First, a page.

A woman says she never realized it was happening to her.
“I couldn’t believe I had been scammed. I just couldn’t believe it,” admitted Lura Ball. “I was so ashamed.”
She says it all started when she received a text on her phone that appeared to be from Bank of America.
“Usually I ignore them and get a phone call from a small business at Bank of America saying there are multiple fraud attempts,” Ball said.
Turns out the text and call was from a scammer. This is called caller ID spoofing where scammers can change the number that shows on the caller ID to trick you.
They asked him to use Zelle, a service used by banks where customers can send and receive money. In total, she lost $18,500.
“All of a sudden I started getting alerts from one of my other emails saying I had transferred money to a hunting account and I said ‘what? ‘” Ball explained.
Ball had just received a loan to start his cookie business called Lura’s Kitchen. She says she now finds it difficult to pay for items with credit cards. Ball says Bank of America twice denied his request.
Some fear that Zelle is convenient, but once the money is spent, there’s not much you can do to get it back in case of fraud.
Jamie Court of Consumer Watchdog says banks “raise their hands and say ‘it’s not our problem because you authenticated it'”.
“It’s not good enough. The banking industry needs to understand what these scams are, and they need to let the public know, and they need to do better policing,” Court added.
Bank of America released a statement to Eyewitness News that says:
Banks would not ask a customer to transfer funds between accounts or request sensitive account information. We alert customers during the transaction if they are sending money to a new recipient that they should only send to people they trust and never transfer money as a result of a call or of an unexpected SMS. We send fraud alerts to customers and regularly update a comprehensive online security center with information on how to avoid scams. We encourage customers to contact the bank directly if they have a question regarding a transaction, complaint or communication. We review and assess each request based on the unique circumstances. Customers can request an additional review if they disagree with the original decision.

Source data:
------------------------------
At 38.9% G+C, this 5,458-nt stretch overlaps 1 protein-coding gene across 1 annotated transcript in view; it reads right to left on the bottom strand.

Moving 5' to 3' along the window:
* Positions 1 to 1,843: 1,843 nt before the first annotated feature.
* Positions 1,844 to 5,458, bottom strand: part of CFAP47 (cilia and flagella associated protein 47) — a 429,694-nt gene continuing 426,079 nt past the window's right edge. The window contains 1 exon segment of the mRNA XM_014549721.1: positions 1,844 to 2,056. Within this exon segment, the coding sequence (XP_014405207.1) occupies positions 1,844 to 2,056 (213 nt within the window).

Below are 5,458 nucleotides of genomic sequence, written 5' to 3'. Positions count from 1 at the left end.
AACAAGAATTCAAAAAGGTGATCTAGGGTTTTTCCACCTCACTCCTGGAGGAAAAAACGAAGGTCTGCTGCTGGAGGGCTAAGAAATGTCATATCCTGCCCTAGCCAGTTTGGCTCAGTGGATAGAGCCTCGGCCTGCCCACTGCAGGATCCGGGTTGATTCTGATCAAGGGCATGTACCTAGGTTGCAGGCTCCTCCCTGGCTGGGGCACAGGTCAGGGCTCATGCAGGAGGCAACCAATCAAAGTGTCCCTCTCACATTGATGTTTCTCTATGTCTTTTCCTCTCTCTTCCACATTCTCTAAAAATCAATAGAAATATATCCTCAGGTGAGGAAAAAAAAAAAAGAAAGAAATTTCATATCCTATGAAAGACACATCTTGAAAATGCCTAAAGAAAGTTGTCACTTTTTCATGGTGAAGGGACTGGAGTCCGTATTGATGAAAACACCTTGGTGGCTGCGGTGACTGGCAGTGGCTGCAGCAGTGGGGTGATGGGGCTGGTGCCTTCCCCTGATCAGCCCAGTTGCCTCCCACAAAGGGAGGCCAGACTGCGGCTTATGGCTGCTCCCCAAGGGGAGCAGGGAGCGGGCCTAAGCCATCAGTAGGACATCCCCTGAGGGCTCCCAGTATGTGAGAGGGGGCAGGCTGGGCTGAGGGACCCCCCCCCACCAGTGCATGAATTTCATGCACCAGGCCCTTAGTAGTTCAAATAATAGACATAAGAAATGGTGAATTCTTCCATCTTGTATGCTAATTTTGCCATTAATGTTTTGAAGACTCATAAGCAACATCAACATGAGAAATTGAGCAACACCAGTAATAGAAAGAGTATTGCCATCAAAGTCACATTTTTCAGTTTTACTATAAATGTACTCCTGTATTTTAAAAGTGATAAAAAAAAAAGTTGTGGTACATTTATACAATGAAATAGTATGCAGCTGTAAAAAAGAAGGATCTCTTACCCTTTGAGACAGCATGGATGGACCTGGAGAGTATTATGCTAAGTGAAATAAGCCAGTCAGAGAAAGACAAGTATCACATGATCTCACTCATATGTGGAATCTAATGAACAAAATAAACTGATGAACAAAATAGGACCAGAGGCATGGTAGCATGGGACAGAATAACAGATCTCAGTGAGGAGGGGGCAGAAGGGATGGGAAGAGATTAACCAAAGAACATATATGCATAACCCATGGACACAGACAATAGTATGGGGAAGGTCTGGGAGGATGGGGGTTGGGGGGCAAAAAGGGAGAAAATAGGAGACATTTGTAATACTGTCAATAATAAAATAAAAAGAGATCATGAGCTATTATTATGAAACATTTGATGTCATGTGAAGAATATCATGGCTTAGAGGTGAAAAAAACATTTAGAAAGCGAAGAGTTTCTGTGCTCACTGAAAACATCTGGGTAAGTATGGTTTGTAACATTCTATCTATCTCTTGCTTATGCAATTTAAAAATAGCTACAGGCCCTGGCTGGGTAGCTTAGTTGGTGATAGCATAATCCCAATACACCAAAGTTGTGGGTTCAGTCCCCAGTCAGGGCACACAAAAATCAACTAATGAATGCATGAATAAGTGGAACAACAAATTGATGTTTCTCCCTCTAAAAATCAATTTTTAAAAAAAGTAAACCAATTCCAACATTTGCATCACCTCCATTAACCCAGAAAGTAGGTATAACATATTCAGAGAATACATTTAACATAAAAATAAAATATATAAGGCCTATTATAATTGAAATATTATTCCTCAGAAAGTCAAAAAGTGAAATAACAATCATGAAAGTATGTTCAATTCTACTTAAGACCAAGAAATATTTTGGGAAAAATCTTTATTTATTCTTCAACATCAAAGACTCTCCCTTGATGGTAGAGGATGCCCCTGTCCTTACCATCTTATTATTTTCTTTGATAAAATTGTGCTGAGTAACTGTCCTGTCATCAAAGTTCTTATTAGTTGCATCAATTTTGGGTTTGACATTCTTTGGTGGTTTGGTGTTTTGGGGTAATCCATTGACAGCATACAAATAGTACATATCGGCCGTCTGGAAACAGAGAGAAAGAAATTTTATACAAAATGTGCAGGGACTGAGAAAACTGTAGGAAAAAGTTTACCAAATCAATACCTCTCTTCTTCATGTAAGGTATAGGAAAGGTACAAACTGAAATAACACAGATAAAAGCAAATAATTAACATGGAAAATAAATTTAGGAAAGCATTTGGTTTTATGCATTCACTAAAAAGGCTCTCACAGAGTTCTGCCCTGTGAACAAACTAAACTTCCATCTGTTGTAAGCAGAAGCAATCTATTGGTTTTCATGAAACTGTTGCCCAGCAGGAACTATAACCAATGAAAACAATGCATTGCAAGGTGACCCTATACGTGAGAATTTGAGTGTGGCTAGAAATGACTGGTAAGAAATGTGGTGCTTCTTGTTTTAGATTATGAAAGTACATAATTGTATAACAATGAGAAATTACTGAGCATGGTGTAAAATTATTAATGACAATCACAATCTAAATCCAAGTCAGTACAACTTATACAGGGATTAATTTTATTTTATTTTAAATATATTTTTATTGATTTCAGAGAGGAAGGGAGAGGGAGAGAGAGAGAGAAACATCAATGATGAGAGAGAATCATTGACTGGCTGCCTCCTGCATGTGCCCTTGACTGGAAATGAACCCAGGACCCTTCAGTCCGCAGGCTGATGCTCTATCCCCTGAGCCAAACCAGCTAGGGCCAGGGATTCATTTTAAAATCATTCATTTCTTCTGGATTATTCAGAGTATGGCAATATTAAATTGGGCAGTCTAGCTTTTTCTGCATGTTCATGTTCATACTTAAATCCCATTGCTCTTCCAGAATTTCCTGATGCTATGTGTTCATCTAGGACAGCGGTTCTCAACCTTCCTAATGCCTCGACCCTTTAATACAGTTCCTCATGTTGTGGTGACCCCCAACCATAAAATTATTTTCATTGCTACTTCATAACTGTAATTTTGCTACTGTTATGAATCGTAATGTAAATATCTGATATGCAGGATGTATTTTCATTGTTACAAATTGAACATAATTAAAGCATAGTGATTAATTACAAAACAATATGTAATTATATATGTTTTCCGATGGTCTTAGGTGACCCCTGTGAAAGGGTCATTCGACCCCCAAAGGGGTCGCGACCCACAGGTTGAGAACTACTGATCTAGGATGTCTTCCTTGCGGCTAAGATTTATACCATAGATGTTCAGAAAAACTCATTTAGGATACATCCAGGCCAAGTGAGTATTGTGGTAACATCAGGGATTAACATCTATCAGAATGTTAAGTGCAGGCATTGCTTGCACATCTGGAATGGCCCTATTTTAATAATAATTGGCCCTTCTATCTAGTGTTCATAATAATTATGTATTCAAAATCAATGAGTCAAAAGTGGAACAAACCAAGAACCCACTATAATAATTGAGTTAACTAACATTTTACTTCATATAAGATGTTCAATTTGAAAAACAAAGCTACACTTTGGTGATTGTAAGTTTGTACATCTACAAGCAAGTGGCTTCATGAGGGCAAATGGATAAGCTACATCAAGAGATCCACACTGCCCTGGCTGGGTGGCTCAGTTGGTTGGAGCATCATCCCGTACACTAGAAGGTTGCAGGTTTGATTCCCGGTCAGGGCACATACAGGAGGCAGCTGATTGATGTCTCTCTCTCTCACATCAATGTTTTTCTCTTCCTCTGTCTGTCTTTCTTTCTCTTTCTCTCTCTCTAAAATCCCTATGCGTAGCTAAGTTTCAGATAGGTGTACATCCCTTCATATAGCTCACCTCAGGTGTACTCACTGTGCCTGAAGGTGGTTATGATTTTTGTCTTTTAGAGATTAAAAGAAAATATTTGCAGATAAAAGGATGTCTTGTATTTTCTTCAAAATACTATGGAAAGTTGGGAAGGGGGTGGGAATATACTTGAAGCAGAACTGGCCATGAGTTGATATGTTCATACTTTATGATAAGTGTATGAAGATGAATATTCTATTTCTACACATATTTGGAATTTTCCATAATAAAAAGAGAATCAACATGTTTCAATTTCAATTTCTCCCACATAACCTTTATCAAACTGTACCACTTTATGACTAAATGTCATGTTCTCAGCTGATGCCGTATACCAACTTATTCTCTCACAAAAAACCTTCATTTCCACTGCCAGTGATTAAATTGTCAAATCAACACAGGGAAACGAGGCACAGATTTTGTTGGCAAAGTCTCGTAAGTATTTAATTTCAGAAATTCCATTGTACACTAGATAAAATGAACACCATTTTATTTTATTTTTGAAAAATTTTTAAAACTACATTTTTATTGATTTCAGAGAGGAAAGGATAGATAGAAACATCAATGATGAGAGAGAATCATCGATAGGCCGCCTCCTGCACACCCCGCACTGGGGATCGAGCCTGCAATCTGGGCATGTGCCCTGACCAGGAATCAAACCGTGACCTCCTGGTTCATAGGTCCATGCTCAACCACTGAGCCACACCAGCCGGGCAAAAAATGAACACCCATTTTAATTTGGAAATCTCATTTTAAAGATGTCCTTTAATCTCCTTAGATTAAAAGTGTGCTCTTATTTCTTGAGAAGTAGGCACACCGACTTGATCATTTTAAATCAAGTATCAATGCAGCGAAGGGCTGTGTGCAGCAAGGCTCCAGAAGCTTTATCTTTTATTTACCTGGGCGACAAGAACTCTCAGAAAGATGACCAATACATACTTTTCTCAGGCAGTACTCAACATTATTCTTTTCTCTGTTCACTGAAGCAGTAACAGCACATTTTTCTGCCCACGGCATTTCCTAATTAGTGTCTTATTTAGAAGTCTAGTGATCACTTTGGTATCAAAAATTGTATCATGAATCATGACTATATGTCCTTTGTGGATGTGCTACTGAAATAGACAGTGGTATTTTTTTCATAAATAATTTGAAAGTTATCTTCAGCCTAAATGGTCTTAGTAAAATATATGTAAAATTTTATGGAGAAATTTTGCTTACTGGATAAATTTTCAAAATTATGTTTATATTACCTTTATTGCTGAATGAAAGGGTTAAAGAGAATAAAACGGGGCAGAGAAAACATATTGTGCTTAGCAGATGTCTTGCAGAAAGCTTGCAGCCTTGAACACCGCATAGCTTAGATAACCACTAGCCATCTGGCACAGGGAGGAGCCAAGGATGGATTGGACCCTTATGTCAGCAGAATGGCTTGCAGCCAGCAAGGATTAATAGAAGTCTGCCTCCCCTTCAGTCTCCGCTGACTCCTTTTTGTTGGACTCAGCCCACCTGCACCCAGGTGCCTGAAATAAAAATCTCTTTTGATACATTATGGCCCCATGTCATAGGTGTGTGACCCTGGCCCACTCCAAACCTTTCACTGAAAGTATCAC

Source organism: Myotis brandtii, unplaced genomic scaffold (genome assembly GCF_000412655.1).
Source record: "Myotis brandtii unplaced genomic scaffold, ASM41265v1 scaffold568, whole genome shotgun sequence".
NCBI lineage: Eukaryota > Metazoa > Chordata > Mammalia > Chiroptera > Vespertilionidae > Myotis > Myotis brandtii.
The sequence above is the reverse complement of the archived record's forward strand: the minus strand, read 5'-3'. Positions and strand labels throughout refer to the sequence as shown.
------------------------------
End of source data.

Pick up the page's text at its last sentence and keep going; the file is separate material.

Do not answer: If you are not 100% sure of the source of the call, email or text message, hang up the phone, do not click on the link in the email and do not not reply to the SMS.
Don’t trust caller ID or answer phone calls from unknown numbers: If you recognize the caller ID but the call looks suspicious, hang up the phone. Phone numbers can be easily spoofed to appear to be from a legitimate caller.
Do not give out your information: Never provide personally identifiable information unless you are absolutely sure that the person and the reason are legitimate. Remember: Bank of America will never ask you to send us personal information such as an account number, social security number, or tax ID number by text, email, or online.
Research and validate: If the person or organization seems suspicious, make sure the request made is legitimate by calling the organization through an official number on its website or by consulting a trusted family member or friend.
Now there is good news, after Eyewitness News contacted Bank of America, the money was returned to Ball and his accounts were reopened.
“It makes me feel like you’re like angels,” Ball said. “It was a very complicated claim, but after receiving a call from ABC7 they were able to look into it further, and I want to thank Bank of America for acting so quickly.”
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